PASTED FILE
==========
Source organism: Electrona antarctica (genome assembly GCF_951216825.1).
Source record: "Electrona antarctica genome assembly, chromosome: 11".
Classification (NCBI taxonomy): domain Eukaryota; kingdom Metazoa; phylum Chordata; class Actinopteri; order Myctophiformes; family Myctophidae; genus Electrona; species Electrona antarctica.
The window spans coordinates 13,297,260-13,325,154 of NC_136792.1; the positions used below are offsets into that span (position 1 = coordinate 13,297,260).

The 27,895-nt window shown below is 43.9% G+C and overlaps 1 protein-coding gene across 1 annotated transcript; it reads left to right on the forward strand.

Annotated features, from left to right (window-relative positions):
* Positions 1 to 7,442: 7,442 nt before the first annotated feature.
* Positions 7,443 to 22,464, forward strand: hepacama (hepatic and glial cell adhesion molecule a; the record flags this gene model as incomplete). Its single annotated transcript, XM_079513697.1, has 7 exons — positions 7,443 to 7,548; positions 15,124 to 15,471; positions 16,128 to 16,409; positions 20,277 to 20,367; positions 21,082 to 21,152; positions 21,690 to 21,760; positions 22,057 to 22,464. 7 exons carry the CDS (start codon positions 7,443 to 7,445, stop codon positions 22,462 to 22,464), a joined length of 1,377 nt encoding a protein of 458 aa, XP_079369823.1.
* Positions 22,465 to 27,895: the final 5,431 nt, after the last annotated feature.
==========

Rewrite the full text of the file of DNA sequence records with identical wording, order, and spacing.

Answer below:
Source organism: Electrona antarctica (genome assembly GCF_951216825.1).
Source record: "Electrona antarctica genome assembly, chromosome: 11".
Classification (NCBI taxonomy): domain Eukaryota; kingdom Metazoa; phylum Chordata; class Actinopteri; order Myctophiformes; family Myctophidae; genus Electrona; species Electrona antarctica.
The window spans coordinates 13,297,260-13,325,154 of NC_136792.1; the positions used below are offsets into that span (position 1 = coordinate 13,297,260).

The 27,895-nt window shown below is 43.9% G+C and overlaps 1 protein-coding gene across 1 annotated transcript; it reads left to right on the forward strand.

Annotated features, from left to right (window-relative positions):
* Positions 1 to 7,442: 7,442 nt before the first annotated feature.
* Positions 7,443 to 22,464, forward strand: hepacama (hepatic and glial cell adhesion molecule a; the record flags this gene model as incomplete). Its single annotated transcript, XM_079513697.1, has 7 exons — positions 7,443 to 7,548; positions 15,124 to 15,471; positions 16,128 to 16,409; positions 20,277 to 20,367; positions 21,082 to 21,152; positions 21,690 to 21,760; positions 22,057 to 22,464. 7 exons carry the CDS (start codon positions 7,443 to 7,445, stop codon positions 22,462 to 22,464), a joined length of 1,377 nt encoding a protein of 458 aa, XP_079369823.1.
* Positions 22,465 to 27,895: the final 5,431 nt, after the last annotated feature.